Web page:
“There are some things we’d like to stay dead—and a real discussion on racism is one of those things,” says Alonzo Johnson, a mission associate for the Presbyterian Peacemaking Program. Johnson and his colleague, Blake Collins, a mission engagement specialist and young adult volunteer with the PC(USA), used the story of Lazarus to frame their workshop on how congregations can address racism at the recent Big Tent conference held in Knoxville, Tenn.
“This presentation is similar to the Lazarus story in that we’re going to unwrap things that are unsavory and things that don’t make us feel so good,” Johnson told the standing room only audience.
The presenters used the backdrop of “celebrations” at the University of Kentucky, where students have a history of taking to the streets when their basketball team wins—or loses—a championship game. They juxtaposed images of young, white students overturning cars and lighting couches on fire against video of “riots” in Baltimore, Md., and Ferguson, Mo., respectively, when “angry mobs” took to the streets to voice displeasure over police violence directed toward black men. Each instance involved the destruction of property and a heavy police presence outfitted in crowd-control gear, yet the media narrative was markedly different for each example. In one, raucous students are forgiven for acting out a relatively harmless alcohol-fueled moment, while Baltimore and Ferguson protesters are labeled dangerous “thugs” and “criminals.”
“We posit that riots, protests and student celebrations are defined by the majority of the people that are there, not by the presence of police or the actions behind the event,” says Collins. “We’re pre-programmed to accept a fight within NASCAR as just ‘good ol boys’ having fun, yet two black NBA players fighting would be labeled ‘thuggish’ behavior.”
Johnson and Collins challenged the participants to be aware of the racism that surrounds them, not only from the media, but within their communities and personal beliefs as well. Part of the solution to overcoming racism, which is not always overt according to Johnson, is collaborative peacemaking. Some of the spiritual assets that churches currently possess can be used to address and combat systemic racism. These include:
Bible study/education – Unwrap the issues by digging deeper. Invite others to gather together around issues and create safe spaces for learning about structural racism;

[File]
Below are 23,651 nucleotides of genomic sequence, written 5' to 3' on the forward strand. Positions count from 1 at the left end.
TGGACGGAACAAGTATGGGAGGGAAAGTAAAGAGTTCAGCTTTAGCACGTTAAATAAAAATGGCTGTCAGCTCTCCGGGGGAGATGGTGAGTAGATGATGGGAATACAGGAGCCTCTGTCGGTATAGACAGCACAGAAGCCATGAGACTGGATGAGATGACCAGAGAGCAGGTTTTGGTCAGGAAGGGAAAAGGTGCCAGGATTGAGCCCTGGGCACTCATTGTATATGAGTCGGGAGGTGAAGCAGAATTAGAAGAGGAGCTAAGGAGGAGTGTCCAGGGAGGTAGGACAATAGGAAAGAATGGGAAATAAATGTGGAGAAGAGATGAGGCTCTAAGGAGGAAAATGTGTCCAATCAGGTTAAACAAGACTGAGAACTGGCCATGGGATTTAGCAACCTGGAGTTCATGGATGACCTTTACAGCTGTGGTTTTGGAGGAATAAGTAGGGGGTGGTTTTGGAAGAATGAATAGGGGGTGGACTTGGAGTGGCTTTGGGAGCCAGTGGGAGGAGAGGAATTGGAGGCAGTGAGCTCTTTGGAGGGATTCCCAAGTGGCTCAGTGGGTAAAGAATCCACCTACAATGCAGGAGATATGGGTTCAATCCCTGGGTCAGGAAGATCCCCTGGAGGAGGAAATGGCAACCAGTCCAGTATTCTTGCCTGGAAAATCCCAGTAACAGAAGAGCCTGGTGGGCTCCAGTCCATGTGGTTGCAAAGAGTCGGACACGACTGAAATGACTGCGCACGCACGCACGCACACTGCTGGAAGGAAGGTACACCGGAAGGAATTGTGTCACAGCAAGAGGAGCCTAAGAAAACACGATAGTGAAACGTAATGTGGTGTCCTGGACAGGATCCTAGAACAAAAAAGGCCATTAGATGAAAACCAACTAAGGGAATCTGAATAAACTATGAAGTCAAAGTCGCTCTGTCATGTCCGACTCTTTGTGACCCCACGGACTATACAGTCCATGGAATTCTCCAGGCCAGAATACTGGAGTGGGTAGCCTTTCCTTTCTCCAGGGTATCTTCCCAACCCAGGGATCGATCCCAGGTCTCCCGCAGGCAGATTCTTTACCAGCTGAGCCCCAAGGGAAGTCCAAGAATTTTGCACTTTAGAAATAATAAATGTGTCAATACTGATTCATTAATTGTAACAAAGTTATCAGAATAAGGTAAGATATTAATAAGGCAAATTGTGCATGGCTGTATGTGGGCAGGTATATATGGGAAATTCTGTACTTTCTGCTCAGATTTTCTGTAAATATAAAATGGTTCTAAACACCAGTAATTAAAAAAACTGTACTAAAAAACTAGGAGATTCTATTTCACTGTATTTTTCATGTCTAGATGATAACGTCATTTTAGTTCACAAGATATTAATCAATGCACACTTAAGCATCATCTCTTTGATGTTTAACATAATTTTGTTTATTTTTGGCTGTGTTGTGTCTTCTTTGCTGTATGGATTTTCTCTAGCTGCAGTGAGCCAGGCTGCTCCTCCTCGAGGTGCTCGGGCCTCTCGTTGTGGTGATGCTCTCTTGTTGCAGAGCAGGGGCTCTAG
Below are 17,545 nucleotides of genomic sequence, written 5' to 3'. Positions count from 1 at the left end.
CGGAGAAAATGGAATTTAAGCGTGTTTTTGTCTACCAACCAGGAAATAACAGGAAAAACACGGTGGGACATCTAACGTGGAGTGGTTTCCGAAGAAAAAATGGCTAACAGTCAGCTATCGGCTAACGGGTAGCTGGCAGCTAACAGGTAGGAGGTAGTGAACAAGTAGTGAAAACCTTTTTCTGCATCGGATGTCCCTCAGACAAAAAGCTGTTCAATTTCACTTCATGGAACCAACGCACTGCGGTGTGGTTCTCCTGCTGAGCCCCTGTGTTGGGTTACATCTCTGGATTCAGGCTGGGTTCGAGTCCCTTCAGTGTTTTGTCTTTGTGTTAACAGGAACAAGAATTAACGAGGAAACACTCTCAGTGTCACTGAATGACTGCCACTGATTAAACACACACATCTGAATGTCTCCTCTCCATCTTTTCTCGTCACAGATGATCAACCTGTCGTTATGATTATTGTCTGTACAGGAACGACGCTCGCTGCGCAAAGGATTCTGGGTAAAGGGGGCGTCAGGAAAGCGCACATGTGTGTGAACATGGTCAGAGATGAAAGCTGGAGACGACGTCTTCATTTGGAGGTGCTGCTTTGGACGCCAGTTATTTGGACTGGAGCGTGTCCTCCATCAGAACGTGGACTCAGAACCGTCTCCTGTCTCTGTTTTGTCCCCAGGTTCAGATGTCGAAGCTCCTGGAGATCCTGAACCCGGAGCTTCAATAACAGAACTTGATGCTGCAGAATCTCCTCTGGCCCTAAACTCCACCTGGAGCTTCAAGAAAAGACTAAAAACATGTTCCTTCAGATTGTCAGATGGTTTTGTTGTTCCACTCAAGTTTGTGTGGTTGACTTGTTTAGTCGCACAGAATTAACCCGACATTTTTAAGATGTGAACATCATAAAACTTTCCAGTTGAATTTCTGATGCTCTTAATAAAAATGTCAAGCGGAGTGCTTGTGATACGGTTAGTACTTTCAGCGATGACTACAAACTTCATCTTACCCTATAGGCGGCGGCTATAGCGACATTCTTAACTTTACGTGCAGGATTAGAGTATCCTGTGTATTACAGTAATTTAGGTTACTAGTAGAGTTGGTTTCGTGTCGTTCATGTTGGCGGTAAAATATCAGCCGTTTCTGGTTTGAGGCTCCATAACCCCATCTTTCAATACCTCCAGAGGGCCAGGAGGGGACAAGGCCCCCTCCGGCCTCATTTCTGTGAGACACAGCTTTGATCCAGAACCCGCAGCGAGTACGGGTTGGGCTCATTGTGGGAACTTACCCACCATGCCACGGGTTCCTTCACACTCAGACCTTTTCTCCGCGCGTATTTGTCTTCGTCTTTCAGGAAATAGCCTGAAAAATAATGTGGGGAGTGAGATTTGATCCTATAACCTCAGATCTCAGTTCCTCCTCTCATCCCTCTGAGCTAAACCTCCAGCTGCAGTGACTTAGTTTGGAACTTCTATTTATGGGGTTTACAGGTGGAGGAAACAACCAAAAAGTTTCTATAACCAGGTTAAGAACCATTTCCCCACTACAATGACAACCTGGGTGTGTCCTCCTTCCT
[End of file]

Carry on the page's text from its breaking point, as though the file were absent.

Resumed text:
Worship – Utilize worship as a way to address race and reconciliation. Remember that “church is a performance of embodied hope,” according to Shannon Craigo-Snell. Involve youth from different churches or perform joint worship. Enact a Justice Sunday;
Leadership – People are resources and have connections and power outside the church. Be aware of how we can help each other. Serve and care for the resources in which you have been blessed; and
Koinonia – Communion and community; find ways for other churches, neighborhood organizations, schools and other faith communities to strengthen your community bond. Seek out PC (USA) ministry departments for guidance if needed.
“We have to be collaborative,” says Johnson. “If we don’t we will die and not be heard, and you don’t have to tackle this alone.”
Johnson suggested using the Civil Rights movement as inspiration. He spoke about some of the tenets of that model, specifically mentioning that churches and individuals should be expansive and inclusive, persistent, educated and informed, well-networked and organized, and have a powerful sense of spirituality.
Johnson and Collins offered further guidance to help individuals and local congregations launch peacemaking efforts by asking some self-reflective questions:
Who are the people in your neighborhood?
What changes have you seen taking place around you?
What prevents you from building better relationships amongst those that surround your neighborhood, network, and other churches? Is it fear of difference or rejection?
Do you or your church only build relationships with those that enter the church on a weekly basis?
In 1980, the 192nd General Assembly adopted Peacemaking: The Believers Calling that, in part, reads:
“As Christians we must decide what we are called to be and do in the light of new awareness. We are not doomed to be imprisoned in fear, insecurity, greed, pride and cynicism that reflect our past. Our Christian faith can free us from such chains…A truly new age and quality of life for all people on this globe are possible. Such a new age we believe to be the will of God now.”
For more information or resources on collaborative peacemaking, visit the Presbyterian Peacemaking Program web page or contact Alonzo Johnson at Alonzo.email@example.com or Blake Collins at firstname.lastname@example.org.